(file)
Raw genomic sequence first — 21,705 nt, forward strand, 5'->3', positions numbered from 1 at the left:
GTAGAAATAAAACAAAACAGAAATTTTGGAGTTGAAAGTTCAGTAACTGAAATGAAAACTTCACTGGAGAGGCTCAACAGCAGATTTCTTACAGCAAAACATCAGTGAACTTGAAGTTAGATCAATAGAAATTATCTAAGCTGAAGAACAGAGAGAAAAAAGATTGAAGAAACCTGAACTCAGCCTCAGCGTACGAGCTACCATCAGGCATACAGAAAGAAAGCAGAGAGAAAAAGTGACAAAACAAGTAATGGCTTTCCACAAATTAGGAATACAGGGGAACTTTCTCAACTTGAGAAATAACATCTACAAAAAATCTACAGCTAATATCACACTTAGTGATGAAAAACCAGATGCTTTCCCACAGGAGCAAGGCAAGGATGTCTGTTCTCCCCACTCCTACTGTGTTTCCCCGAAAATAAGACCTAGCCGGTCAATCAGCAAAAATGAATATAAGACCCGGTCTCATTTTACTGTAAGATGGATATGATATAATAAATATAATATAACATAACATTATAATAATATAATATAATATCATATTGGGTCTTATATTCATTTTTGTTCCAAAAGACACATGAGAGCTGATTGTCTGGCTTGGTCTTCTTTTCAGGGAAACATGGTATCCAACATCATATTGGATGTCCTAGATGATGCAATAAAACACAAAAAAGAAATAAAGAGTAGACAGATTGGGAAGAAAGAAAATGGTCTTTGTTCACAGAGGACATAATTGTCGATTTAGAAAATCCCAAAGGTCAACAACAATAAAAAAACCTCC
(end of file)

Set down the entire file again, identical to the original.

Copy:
Raw genomic sequence first — 21,705 nt, forward strand, 5'->3', positions numbered from 1 at the left:
GTAGAAATAAAACAAAACAGAAATTTTGGAGTTGAAAGTTCAGTAACTGAAATGAAAACTTCACTGGAGAGGCTCAACAGCAGATTTCTTACAGCAAAACATCAGTGAACTTGAAGTTAGATCAATAGAAATTATCTAAGCTGAAGAACAGAGAGAAAAAAGATTGAAGAAACCTGAACTCAGCCTCAGCGTACGAGCTACCATCAGGCATACAGAAAGAAAGCAGAGAGAAAAAGTGACAAAACAAGTAATGGCTTTCCACAAATTAGGAATACAGGGGAACTTTCTCAACTTGAGAAATAACATCTACAAAAAATCTACAGCTAATATCACACTTAGTGATGAAAAACCAGATGCTTTCCCACAGGAGCAAGGCAAGGATGTCTGTTCTCCCCACTCCTACTGTGTTTCCCCGAAAATAAGACCTAGCCGGTCAATCAGCAAAAATGAATATAAGACCCGGTCTCATTTTACTGTAAGATGGATATGATATAATAAATATAATATAACATAACATTATAATAATATAATATAATATCATATTGGGTCTTATATTCATTTTTGTTCCAAAAGACACATGAGAGCTGATTGTCTGGCTTGGTCTTCTTTTCAGGGAAACATGGTATCCAACATCATATTGGATGTCCTAGATGATGCAATAAAACACAAAAAAGAAATAAAGAGTAGACAGATTGGGAAGAAAGAAAATGGTCTTTGTTCACAGAGGACATAATTGTCGATTTAGAAAATCCCAAAGGTCAACAACAATAAAAAAACCTCC